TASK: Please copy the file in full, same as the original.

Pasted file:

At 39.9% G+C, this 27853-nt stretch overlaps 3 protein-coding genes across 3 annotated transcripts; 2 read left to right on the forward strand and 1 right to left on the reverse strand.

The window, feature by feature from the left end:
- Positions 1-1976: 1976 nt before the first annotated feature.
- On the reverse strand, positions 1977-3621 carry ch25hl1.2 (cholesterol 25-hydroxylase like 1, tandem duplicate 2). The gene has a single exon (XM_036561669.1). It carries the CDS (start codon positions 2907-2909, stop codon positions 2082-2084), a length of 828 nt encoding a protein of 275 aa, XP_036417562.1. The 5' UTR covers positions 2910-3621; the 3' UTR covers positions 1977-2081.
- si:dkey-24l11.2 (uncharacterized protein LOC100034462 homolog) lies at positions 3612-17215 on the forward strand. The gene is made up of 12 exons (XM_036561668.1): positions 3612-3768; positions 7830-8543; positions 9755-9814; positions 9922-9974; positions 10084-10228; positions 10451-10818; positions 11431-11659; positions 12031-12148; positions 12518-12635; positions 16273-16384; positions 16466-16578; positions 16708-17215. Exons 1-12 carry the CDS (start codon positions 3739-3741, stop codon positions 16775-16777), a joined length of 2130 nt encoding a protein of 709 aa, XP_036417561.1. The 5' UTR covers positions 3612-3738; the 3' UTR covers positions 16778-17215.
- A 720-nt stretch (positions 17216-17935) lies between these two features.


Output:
At 39.9% G+C, this 27853-nt stretch overlaps 3 protein-coding genes across 3 annotated transcripts; 2 read left to right on the forward strand and 1 right to left on the reverse strand.

The window, feature by feature from the left end:
- Positions 1-1976: 1976 nt before the first annotated feature.
- On the reverse strand, positions 1977-3621 carry ch25hl1.2 (cholesterol 25-hydroxylase like 1, tandem duplicate 2). The gene has a single exon (XM_036561669.1). It carries the CDS (start codon positions 2907-2909, stop codon positions 2082-2084), a length of 828 nt encoding a protein of 275 aa, XP_036417562.1. The 5' UTR covers positions 2910-3621; the 3' UTR covers positions 1977-2081.
- si:dkey-24l11.2 (uncharacterized protein LOC100034462 homolog) lies at positions 3612-17215 on the forward strand. The gene is made up of 12 exons (XM_036561668.1): positions 3612-3768; positions 7830-8543; positions 9755-9814; positions 9922-9974; positions 10084-10228; positions 10451-10818; positions 11431-11659; positions 12031-12148; positions 12518-12635; positions 16273-16384; positions 16466-16578; positions 16708-17215. Exons 1-12 carry the CDS (start codon positions 3739-3741, stop codon positions 16775-16777), a joined length of 2130 nt encoding a protein of 709 aa, XP_036417561.1. The 5' UTR covers positions 3612-3738; the 3' UTR covers positions 16778-17215.
- A 720-nt stretch (positions 17216-17935) lies between these two features.